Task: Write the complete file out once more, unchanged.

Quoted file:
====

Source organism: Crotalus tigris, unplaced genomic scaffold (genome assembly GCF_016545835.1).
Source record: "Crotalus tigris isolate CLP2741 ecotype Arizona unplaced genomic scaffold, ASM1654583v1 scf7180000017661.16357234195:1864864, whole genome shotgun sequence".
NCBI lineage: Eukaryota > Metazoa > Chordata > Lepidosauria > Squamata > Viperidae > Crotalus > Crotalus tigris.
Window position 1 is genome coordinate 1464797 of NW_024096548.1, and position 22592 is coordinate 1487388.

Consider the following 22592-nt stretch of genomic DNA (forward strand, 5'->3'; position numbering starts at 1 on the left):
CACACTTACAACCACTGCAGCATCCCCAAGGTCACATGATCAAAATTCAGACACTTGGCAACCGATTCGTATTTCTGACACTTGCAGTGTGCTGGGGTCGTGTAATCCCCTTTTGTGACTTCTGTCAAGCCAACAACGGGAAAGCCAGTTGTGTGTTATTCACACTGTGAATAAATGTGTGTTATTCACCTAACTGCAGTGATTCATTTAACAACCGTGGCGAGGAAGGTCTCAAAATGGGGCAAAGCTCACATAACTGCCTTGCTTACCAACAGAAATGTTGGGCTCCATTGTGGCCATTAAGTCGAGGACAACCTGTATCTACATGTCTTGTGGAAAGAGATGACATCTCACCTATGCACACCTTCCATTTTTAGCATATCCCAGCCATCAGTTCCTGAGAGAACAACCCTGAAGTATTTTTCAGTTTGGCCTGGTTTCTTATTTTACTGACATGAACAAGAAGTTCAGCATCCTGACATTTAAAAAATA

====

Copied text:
Source organism: Crotalus tigris, unplaced genomic scaffold (genome assembly GCF_016545835.1).
Source record: "Crotalus tigris isolate CLP2741 ecotype Arizona unplaced genomic scaffold, ASM1654583v1 scf7180000017661.16357234195:1864864, whole genome shotgun sequence".
NCBI lineage: Eukaryota > Metazoa > Chordata > Lepidosauria > Squamata > Viperidae > Crotalus > Crotalus tigris.
Window position 1 is genome coordinate 1464797 of NW_024096548.1, and position 22592 is coordinate 1487388.

Consider the following 22592-nt stretch of genomic DNA (forward strand, 5'->3'; position numbering starts at 1 on the left):
CACACTTACAACCACTGCAGCATCCCCAAGGTCACATGATCAAAATTCAGACACTTGGCAACCGATTCGTATTTCTGACACTTGCAGTGTGCTGGGGTCGTGTAATCCCCTTTTGTGACTTCTGTCAAGCCAACAACGGGAAAGCCAGTTGTGTGTTATTCACACTGTGAATAAATGTGTGTTATTCACCTAACTGCAGTGATTCATTTAACAACCGTGGCGAGGAAGGTCTCAAAATGGGGCAAAGCTCACATAACTGCCTTGCTTACCAACAGAAATGTTGGGCTCCATTGTGGCCATTAAGTCGAGGACAACCTGTATCTACATGTCTTGTGGAAAGAGATGACATCTCACCTATGCACACCTTCCATTTTTAGCATATCCCAGCCATCAGTTCCTGAGAGAACAACCCTGAAGTATTTTTCAGTTTGGCCTGGTTTCTTATTTTACTGACATGAACAAGAAGTTCAGCATCCTGACATTTAAAAAATA